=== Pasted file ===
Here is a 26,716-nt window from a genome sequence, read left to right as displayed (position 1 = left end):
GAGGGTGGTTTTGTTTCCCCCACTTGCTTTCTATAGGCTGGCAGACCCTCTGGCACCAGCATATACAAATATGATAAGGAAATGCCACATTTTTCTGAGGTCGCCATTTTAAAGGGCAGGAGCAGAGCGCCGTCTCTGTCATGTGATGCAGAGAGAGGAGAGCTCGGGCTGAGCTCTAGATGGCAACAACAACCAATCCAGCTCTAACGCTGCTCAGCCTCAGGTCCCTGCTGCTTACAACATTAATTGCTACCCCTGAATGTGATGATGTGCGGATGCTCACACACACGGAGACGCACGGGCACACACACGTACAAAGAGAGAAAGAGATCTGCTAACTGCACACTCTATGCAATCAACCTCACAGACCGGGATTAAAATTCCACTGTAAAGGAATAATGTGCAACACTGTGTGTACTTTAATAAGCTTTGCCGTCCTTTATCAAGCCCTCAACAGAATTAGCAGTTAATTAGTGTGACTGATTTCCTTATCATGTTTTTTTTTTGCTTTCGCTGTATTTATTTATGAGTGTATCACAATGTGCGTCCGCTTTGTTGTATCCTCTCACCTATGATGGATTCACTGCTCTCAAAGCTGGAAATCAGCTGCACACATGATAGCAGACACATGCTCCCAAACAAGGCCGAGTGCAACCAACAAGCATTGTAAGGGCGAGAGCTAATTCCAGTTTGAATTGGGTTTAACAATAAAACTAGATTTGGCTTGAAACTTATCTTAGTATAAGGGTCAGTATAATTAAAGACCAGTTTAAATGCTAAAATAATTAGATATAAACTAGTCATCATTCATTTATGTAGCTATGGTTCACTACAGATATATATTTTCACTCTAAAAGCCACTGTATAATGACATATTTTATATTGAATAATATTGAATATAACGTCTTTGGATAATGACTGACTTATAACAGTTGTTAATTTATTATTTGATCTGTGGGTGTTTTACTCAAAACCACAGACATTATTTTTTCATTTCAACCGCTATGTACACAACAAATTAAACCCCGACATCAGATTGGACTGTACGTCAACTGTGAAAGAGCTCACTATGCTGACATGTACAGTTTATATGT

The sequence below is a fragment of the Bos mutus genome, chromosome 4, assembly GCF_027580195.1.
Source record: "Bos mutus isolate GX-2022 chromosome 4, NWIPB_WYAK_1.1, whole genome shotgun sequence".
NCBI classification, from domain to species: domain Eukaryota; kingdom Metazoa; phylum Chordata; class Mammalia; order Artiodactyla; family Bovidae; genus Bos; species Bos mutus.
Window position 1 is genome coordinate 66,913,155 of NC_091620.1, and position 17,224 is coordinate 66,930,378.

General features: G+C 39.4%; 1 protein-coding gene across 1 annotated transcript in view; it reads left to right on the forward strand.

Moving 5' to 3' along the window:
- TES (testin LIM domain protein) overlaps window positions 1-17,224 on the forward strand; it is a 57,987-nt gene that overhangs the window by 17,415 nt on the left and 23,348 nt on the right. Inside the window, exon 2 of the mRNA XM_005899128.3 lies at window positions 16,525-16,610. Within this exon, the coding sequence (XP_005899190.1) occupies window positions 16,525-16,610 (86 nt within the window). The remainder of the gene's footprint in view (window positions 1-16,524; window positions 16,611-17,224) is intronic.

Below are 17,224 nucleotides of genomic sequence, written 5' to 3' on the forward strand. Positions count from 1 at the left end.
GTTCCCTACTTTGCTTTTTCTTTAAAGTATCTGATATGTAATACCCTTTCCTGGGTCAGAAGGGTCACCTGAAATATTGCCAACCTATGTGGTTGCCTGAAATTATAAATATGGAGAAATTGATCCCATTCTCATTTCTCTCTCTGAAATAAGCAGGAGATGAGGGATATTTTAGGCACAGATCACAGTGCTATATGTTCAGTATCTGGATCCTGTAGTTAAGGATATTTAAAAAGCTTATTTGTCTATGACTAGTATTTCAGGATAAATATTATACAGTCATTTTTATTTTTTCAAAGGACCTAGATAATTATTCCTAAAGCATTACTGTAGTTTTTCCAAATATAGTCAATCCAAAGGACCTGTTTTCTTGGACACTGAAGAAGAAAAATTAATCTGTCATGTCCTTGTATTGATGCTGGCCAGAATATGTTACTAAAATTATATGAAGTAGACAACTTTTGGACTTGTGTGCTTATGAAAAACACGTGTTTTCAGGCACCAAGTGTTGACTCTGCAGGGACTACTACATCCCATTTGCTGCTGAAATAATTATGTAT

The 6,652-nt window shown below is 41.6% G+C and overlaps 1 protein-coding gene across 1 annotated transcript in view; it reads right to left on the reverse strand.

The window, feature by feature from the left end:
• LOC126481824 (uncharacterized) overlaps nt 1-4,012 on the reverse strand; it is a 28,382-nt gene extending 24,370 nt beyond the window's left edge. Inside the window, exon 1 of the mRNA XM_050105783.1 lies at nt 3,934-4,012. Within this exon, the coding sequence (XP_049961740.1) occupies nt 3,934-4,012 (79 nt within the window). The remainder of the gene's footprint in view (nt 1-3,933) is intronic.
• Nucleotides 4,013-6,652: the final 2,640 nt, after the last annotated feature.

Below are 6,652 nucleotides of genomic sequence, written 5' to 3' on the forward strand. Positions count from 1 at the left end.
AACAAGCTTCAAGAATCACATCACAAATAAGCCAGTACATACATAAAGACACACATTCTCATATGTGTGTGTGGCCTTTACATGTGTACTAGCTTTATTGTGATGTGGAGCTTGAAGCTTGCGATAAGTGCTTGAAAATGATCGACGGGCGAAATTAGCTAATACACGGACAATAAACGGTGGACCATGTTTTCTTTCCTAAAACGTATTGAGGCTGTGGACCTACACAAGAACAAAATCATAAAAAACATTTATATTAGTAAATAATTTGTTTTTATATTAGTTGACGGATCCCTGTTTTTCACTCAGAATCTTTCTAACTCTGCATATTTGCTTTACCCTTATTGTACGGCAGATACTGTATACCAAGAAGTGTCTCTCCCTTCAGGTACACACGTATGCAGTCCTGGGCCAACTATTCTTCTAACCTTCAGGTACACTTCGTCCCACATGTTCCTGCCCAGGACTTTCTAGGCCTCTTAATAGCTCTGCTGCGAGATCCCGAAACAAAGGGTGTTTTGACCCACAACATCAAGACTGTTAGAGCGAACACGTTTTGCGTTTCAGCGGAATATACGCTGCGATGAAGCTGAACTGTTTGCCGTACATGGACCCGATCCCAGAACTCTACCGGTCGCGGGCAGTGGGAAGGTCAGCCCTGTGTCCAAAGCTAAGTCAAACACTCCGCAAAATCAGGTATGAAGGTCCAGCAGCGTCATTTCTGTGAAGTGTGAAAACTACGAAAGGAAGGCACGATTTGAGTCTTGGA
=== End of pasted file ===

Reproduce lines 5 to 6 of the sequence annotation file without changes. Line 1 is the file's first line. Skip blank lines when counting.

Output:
NCBI classification, from domain to species: domain Eukaryota; kingdom Metazoa; phylum Chordata; class Mammalia; order Artiodactyla; family Bovidae; genus Bos; species Bos mutus.
Window position 1 is genome coordinate 66,913,155 of NC_091620.1, and position 17,224 is coordinate 66,930,378.